Aston Martin team boss Otmar Szafnauer believes F1 must listen to its fans regarding the appeal of sprint qualifying but says that adding reverse grids to the concept would put F1 on a “slippery slope” to becoming F2.
Formula 1 experienced at Monza last weekend its second sprint race trial, with the third and final installment of the season set to take place in Brazil in November.
The sport’s chiefs will then undertake a full assessment that will include feedback from the fans, with improvements to the format expected for next season.
The idea of introducing reverse grids in F1, when suggested in the past, generated little enthusiasm among most teams and drivers.
However, the concept – as applied to F1’s sprint format – could be tabled once again in the future. But Szafnauer warns of the consequences for F1 if it takes a radical approach to change.
“I will support what the fans deem to be entertaining, however, I think reverse grid in Formula 1 is a big, big departure from what this sport was always about,” said the Aston boss.
“And I personally wouldn’t want us to have this sprint race on Saturday turn into a slippery slope to becoming Formula 2.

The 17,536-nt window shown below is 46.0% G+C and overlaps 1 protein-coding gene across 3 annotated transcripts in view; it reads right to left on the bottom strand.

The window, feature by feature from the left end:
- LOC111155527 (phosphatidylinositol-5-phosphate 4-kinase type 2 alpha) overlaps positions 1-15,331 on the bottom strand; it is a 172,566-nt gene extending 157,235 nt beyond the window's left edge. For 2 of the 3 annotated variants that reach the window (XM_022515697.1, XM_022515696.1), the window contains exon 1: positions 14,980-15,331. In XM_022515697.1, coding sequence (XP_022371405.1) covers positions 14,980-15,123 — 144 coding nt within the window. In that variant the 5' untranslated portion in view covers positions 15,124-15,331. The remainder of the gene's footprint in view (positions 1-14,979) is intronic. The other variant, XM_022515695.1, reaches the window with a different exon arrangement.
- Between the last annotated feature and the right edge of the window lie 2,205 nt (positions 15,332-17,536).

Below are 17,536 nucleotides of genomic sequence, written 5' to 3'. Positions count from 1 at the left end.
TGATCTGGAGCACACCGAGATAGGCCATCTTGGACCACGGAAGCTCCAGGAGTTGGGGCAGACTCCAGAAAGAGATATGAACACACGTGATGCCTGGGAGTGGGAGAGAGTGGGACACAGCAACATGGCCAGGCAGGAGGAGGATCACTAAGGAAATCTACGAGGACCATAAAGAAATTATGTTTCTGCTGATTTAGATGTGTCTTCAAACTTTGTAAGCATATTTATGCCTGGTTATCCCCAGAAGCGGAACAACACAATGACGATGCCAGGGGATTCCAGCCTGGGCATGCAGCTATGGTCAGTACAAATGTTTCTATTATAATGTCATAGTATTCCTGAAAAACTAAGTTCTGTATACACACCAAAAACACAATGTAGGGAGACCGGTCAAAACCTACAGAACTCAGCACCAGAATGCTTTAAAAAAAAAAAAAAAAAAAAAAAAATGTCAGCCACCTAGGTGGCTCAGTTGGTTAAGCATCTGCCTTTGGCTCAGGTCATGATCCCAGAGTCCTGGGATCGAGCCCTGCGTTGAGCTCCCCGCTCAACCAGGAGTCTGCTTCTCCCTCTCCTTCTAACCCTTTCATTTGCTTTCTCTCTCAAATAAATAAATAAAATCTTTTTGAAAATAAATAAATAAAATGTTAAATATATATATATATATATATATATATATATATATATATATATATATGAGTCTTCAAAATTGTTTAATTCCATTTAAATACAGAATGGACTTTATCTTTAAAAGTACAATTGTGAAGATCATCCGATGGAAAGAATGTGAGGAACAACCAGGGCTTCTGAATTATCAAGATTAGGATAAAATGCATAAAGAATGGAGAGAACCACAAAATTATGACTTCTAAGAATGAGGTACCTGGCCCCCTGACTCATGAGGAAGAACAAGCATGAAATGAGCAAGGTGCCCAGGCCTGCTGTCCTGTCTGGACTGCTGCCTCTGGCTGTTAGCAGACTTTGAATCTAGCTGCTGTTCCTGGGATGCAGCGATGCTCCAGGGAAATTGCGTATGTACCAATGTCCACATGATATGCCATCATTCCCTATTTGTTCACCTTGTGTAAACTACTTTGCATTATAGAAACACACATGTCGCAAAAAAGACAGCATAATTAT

“If that’s what the fans want, I’m wrong, let’s do what the fans want. But I don’t think Formula 1, the pinnacle of motorsport, should start entertaining weight penalties, reverse grid, all that kind of stuff.”
Mercedes boss Toto Wolff, a staunch opponent of reverse grids reiterated his strong opion on the idea at Monza last weekend.
“I remain in the same position, it’s diluting the DNA of the sport of a meritocracy,” he said.
“I think sprint races were worth a try – I’m not sure if we will keep them. But reverse grids can be done in junior formulas, where you want to see the overtaking ability of drivers.
“It’s not something we should even come close to in Formula 1.”
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